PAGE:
Three former bankers with a General Electric Co. (GE) unit that sold investment contracts to state and local governments were indicted for conspiring to profit at taxpayers’ expense by rigging bids, showing the broadening scope of a Justice Department investigation of municipal finance.
Dominick Carollo, Steven Goldberg and Peter Grimm, all of whom once worked for finance units of General Electric, were charged with fraud and conspiracy, the Justice Department said. They allegedly paid kickbacks to local government brokers, who were hired to solicit competitive bids for investment deals, to win the bidding and increase their profits.
“The individuals charged today allegedly participated in complex fraud schemes and conspiracies to manipulate what was supposed to be a competitive process,” Christine Varney, assistant attorney general in charge of the Justice Department’s Antitrust Division, said yesterday in a statement.
The charges are a result of an antitrust investigation, begun more than three years ago, into the $2.8 trillion municipal bond market. The probe has drawn in more than a dozen banks and financial services companies, including JPMorgan Chase & Co. (JPM), Bank of America Corp. and UBS AG (UBSN), according to court records and regulatory filings.
The case centers on guaranteed investment contracts, known as GICs, that municipalities purchase with money raised by selling bonds, allowing them to earn a return until the funds are needed for schools, roads and other public works.
The U.S. Treasury Department encourages public bidding for GICs to ensure that localities are paid proper market rates. Prosecutors allege that bankers submitted sham bids and acted through the brokers to carve up the market for themselves, then compensated the brokers with kickbacks disguised as fees on derivative transactions.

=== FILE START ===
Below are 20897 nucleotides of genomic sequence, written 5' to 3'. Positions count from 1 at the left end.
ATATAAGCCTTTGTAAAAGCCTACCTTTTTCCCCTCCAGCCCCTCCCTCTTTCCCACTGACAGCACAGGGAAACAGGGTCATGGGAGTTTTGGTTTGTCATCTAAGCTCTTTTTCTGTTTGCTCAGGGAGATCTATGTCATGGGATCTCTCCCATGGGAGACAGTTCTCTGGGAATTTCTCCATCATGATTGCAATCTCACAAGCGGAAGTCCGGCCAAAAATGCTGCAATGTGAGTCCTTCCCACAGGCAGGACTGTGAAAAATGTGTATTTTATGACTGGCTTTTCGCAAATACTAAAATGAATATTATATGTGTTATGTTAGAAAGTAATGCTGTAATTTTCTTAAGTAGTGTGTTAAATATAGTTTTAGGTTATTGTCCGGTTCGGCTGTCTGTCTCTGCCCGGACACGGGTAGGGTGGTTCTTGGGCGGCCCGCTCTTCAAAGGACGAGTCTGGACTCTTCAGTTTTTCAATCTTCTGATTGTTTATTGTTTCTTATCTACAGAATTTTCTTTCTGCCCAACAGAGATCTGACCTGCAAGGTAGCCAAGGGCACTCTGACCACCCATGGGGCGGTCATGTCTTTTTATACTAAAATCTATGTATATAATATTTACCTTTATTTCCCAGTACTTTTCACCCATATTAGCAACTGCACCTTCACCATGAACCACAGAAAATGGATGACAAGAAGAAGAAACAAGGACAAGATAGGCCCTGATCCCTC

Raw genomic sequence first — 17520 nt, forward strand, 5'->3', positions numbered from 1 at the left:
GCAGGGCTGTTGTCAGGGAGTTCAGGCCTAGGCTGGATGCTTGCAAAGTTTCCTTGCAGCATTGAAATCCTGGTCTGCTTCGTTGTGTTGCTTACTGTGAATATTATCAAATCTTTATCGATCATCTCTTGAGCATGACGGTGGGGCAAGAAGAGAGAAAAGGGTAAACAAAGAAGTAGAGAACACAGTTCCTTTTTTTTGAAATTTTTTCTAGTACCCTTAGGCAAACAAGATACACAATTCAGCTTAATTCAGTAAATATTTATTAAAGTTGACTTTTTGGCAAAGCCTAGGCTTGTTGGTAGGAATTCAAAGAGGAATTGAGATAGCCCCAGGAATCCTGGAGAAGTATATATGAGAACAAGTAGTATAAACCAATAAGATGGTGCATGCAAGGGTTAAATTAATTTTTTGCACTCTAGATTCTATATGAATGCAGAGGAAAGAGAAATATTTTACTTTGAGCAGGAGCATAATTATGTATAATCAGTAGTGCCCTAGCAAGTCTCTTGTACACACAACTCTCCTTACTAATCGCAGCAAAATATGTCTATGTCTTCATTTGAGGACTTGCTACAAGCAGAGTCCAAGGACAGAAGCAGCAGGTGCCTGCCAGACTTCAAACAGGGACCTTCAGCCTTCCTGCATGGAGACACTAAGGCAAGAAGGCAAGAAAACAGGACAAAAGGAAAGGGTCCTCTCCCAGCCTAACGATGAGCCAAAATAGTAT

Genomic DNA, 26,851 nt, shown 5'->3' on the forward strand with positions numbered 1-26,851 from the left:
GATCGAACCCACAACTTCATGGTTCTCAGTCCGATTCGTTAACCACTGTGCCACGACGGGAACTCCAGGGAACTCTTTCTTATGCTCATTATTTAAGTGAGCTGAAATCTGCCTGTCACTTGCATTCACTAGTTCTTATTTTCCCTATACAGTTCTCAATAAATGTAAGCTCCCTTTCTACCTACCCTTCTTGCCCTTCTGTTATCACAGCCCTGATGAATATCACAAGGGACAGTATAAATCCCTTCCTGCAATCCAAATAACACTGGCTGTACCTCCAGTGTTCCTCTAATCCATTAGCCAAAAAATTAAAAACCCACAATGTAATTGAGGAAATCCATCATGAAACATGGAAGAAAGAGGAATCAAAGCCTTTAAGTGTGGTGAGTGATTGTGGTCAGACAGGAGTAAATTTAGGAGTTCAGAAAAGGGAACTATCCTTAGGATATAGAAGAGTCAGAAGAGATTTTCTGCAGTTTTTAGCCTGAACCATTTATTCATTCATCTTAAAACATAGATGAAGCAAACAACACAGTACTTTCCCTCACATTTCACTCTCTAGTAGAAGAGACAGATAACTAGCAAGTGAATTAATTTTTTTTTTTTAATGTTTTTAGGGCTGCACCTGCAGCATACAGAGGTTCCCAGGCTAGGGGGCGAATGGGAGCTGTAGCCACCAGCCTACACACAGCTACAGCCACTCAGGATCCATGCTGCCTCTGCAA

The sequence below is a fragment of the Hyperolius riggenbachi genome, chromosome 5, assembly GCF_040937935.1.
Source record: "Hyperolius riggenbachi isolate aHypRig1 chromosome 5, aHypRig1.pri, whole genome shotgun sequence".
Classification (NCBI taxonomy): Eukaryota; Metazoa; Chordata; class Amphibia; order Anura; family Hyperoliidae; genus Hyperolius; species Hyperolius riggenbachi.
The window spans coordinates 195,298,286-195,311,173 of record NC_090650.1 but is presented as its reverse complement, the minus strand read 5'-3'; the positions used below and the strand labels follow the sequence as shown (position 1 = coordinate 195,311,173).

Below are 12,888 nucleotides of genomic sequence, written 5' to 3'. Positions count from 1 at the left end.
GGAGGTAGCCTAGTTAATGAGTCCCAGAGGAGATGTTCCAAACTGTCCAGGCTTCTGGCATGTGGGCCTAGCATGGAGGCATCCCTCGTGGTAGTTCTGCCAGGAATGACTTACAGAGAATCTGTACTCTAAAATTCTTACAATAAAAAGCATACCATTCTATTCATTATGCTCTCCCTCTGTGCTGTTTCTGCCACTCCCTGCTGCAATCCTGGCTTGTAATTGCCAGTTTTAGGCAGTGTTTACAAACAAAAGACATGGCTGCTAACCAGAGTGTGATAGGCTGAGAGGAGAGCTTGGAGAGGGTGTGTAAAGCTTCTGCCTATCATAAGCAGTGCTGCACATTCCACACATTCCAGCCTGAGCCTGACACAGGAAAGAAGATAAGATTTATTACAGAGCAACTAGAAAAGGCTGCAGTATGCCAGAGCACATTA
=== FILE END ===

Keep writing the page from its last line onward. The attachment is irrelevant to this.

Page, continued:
In October, three executives from Los Angeles-based CDR Financial Products Inc. were indicted and have since decided to fight the charges. Three others who worked at CDR pleaded guilty this year and agreed to cooperate with prosecutors. In May, a former UBS banker, who also agreed to cooperate, pleaded guilty, marking the first time a bank employee admitted to participating in the alleged conspiracy.
Yesterday’s indictment also involves Goldberg and Carollo’s work after they left GE. Goldberg went to Financial Security Assurance Holdings Ltd., a former unit of Brussels-based Dexia SA (DEXB), while Carollo went on to work for Royal Bank of Canada.
RBC spokesman Kevin Foster didn’t respond to requests for comment. Thierry Martiny, a spokesman for Dexia, declined to comment.
GE Assists Probe
“We have been cooperating with authorities on this investigation and will continue to do so,” he said.
Yesterday’s indictment says CDR wasn’t the only adviser who rigged bids. The 12-count indictment refers to four other unidentified investment contract brokers, including “Broker A,” based in Pottstown, Pennsylvania, who weren’t charged. Investment Management Advisory Group Inc., based in Pottstown, was raided by the Federal Bureau of Investigation in November 2006.